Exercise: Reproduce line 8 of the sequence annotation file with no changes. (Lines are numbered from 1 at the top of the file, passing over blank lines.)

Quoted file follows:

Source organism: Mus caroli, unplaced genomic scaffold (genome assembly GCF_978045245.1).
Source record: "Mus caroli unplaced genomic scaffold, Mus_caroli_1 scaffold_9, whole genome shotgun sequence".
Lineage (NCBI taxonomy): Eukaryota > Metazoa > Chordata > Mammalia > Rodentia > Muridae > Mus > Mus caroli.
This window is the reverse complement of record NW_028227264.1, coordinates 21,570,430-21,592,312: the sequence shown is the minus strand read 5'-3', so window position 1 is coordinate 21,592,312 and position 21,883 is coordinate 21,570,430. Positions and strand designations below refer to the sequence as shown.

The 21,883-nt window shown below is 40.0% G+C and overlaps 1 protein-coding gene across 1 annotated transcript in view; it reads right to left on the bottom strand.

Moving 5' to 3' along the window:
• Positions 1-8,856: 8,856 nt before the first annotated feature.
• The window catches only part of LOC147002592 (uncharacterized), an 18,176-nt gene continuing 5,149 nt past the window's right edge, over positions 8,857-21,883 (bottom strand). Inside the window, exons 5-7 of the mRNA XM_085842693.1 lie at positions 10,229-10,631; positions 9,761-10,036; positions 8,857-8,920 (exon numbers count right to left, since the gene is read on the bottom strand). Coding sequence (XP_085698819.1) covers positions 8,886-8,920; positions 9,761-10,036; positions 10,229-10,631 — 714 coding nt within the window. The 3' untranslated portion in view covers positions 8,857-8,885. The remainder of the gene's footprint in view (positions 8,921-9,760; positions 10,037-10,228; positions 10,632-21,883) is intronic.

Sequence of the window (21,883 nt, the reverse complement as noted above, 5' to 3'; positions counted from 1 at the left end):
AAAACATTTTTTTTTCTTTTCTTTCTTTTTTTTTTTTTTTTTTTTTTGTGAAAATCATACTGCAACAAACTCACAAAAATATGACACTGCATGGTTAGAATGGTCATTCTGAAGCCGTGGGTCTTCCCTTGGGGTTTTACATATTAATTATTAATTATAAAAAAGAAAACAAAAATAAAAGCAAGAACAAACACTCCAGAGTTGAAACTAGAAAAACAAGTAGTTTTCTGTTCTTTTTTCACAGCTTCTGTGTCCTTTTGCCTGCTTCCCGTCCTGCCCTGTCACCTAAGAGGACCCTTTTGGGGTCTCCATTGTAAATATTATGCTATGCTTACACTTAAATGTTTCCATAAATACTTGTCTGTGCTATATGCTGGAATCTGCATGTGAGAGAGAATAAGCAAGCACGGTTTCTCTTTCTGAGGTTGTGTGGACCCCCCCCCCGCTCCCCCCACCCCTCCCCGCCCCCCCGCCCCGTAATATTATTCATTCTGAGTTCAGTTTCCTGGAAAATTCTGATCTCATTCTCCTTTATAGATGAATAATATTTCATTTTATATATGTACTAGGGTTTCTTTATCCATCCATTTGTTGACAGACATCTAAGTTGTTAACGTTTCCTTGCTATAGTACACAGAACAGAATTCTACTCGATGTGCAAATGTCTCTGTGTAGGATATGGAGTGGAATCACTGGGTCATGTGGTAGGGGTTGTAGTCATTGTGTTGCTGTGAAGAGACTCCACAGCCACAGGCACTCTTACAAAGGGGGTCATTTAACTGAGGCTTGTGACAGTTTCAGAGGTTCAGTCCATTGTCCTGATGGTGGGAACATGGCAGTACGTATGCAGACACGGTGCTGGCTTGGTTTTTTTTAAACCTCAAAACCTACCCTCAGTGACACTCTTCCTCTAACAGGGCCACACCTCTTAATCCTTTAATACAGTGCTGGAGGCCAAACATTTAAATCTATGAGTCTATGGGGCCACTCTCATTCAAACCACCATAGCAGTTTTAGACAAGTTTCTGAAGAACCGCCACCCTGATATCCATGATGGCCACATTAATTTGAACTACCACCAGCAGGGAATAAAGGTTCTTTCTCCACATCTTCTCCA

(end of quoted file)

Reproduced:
• The window catches only part of LOC147002592 (uncharacterized), an 18,176-nt gene continuing 5,149 nt past the window's right edge, over positions 8,857-21,883 (bottom strand). Inside the window, exons 5-7 of the mRNA XM_085842693.1 lie at positions 10,229-10,631; positions 9,761-10,036; positions 8,857-8,920 (exon numbers count right to left, since the gene is read on the bottom strand). Coding sequence (XP_085698819.1) covers positions 8,886-8,920; positions 9,761-10,036; positions 10,229-10,631 — 714 coding nt within the window. The 3' untranslated portion in view covers positions 8,857-8,885. The remainder of the gene's footprint in view (positions 8,921-9,760; positions 10,037-10,228; positions 10,632-21,883) is intronic.